India Chipchase murder: Police response 'appropriate', IPCC finds
The police response to a missing person's report for a woman who was later found murdered was "appropriate", an investigation has found.
India Chipchase, 20, was killed by Edward Tenniswood at a house in Northampton in January 2016.
Her mother reported her missing on 30 January, and the case was initially graded as medium risk.
The Independent Police Complaints Commission (IPCC) found the police response was "prompt and appropriate".
The report later became high risk when police found footage of Miss Chipchase being approached by a man outside a club.
Her body was found the following day at the home of Tenniswood, 52, a man described in court as an "oddball" loner.
Tenniswood is currently serving 30 years for the murder, and was also given a 12-year sentence for rape to run concurrently.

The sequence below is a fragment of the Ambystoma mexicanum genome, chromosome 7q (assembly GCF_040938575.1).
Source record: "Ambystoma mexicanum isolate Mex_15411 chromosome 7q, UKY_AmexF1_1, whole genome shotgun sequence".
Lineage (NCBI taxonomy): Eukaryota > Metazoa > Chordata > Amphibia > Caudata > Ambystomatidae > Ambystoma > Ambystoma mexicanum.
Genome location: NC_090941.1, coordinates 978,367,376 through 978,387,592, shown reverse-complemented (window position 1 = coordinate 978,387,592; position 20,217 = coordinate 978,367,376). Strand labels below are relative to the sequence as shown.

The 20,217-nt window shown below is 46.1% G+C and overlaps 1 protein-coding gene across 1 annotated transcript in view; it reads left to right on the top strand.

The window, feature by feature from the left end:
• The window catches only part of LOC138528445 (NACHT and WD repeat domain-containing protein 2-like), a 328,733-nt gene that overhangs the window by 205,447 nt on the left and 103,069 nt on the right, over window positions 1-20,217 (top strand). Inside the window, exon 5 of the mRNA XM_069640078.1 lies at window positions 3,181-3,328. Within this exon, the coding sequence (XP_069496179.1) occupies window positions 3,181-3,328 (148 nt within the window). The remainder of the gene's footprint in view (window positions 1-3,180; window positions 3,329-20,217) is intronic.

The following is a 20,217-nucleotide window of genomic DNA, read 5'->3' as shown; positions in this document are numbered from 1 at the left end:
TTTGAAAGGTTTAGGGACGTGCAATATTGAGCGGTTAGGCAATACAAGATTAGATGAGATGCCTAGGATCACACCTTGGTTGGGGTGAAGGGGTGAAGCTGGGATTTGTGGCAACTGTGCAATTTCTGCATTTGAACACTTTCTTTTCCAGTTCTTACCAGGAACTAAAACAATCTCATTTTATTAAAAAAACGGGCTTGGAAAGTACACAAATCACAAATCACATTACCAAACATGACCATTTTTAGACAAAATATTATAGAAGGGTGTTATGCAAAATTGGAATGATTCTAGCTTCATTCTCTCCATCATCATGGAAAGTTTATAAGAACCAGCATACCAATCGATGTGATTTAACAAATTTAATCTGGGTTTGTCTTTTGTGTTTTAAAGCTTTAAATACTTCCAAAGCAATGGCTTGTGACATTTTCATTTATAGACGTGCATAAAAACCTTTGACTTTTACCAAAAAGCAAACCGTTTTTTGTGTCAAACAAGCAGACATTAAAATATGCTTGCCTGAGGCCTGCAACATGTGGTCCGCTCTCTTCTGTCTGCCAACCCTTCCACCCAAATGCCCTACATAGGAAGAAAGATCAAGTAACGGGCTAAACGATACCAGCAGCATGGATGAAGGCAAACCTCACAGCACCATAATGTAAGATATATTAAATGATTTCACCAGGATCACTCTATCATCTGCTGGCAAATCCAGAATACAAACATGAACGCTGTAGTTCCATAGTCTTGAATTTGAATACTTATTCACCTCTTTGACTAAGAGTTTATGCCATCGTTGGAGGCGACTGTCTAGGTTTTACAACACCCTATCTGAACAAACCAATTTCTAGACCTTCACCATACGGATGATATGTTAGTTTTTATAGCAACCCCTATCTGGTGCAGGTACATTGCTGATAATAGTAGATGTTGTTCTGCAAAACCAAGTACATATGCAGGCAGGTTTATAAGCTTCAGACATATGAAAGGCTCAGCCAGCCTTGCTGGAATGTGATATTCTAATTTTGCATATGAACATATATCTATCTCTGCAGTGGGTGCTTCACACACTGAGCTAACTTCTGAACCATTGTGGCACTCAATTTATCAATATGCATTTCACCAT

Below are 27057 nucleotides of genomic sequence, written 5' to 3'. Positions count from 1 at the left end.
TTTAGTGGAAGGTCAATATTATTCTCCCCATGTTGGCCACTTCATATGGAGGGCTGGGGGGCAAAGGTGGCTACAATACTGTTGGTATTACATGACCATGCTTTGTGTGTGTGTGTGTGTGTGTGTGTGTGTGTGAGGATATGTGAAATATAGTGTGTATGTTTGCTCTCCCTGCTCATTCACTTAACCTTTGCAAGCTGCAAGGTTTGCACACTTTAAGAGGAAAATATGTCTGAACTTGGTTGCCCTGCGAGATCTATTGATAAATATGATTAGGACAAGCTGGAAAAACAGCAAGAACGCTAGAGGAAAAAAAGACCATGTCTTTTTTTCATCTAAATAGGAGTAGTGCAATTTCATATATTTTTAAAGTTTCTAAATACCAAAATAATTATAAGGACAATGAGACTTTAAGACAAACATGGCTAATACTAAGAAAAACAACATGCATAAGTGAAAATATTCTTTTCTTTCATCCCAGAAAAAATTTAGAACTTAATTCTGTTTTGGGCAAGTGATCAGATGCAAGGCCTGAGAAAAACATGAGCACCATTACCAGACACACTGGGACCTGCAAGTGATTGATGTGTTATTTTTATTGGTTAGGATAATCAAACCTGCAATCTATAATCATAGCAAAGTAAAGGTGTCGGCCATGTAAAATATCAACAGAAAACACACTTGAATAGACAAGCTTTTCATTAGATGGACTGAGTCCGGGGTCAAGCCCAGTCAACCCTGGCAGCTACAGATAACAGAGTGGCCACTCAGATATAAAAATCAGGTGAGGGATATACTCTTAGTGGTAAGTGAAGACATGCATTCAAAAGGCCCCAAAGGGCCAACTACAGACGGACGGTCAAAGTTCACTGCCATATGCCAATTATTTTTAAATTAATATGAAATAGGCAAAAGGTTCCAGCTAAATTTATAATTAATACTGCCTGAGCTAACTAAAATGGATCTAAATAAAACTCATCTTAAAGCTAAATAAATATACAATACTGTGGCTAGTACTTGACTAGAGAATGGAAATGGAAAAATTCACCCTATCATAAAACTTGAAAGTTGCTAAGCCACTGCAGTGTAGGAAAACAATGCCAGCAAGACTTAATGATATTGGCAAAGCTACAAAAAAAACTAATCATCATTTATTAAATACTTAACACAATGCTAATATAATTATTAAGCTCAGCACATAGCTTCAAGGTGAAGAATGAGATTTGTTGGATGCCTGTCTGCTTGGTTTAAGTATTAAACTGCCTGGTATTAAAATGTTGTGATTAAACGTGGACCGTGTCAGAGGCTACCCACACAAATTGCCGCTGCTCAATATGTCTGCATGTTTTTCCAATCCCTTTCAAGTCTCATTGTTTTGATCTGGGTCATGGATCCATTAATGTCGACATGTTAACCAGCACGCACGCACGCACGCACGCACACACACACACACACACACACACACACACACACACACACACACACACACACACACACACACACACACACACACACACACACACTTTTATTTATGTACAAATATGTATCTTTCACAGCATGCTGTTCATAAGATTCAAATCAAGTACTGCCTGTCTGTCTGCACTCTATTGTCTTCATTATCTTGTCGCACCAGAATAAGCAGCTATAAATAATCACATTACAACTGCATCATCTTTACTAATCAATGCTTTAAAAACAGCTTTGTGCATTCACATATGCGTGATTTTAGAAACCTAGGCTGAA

He had been released on bail two weeks before over an assault allegation, IPCC inspectors found.
Police were still looking into the allegations when Miss Chipchase died.
The alleged assault related to an incident in 2005 for which Tenniswood was identified as a suspect in March 2015, the IPCC said.
Northamptonshire Police had considered arresting him three months later, in June, but after "several unsuccessful attempts to do so", he was not apprehended until January 2016.
Associate Commissioner Guido Liguori said while that investigation "may have been progressed more swiftly", there was "no clear basis for concluding that would have led to him being in custody at the time of the murder".
The actions of two officers involved in the 2015 investigation were examined by the IPCC, and they were found to have no case to answer for misconduct.
The IPCC found the length of time taken to carry out the arrest was down to the force's management of detective resources and officer's responsibilities.